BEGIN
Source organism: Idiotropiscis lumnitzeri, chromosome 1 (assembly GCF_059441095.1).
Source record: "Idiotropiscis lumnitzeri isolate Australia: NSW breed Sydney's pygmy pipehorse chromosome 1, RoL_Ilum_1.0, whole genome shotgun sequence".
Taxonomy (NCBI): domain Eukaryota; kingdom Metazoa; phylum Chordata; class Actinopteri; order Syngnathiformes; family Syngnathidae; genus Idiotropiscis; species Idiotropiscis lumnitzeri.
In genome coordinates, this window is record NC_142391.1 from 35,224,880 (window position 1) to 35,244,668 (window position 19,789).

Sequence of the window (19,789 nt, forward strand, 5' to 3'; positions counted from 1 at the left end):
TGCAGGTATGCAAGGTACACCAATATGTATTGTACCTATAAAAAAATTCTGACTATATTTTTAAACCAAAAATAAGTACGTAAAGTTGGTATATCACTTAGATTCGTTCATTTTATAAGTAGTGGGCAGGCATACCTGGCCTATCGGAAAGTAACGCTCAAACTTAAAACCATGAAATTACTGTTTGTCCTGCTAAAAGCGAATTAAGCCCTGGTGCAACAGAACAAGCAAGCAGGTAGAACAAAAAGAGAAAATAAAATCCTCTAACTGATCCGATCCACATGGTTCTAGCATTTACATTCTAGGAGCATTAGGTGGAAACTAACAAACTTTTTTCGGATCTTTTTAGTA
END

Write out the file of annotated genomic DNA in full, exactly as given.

Source organism: Idiotropiscis lumnitzeri, chromosome 1 (assembly GCF_059441095.1).
Source record: "Idiotropiscis lumnitzeri isolate Australia: NSW breed Sydney's pygmy pipehorse chromosome 1, RoL_Ilum_1.0, whole genome shotgun sequence".
Taxonomy (NCBI): domain Eukaryota; kingdom Metazoa; phylum Chordata; class Actinopteri; order Syngnathiformes; family Syngnathidae; genus Idiotropiscis; species Idiotropiscis lumnitzeri.
In genome coordinates, this window is record NC_142391.1 from 35,224,880 (window position 1) to 35,244,668 (window position 19,789).

Sequence of the window (19,789 nt, forward strand, 5' to 3'; positions counted from 1 at the left end):
TGCAGGTATGCAAGGTACACCAATATGTATTGTACCTATAAAAAAATTCTGACTATATTTTTAAACCAAAAATAAGTACGTAAAGTTGGTATATCACTTAGATTCGTTCATTTTATAAGTAGTGGGCAGGCATACCTGGCCTATCGGAAAGTAACGCTCAAACTTAAAACCATGAAATTACTGTTTGTCCTGCTAAAAGCGAATTAAGCCCTGGTGCAACAGAACAAGCAAGCAGGTAGAACAAAAAGAGAAAATAAAATCCTCTAACTGATCCGATCCACATGGTTCTAGCATTTACATTCTAGGAGCATTAGGTGGAAACTAACAAACTTTTTTCGGATCTTTTTAGTA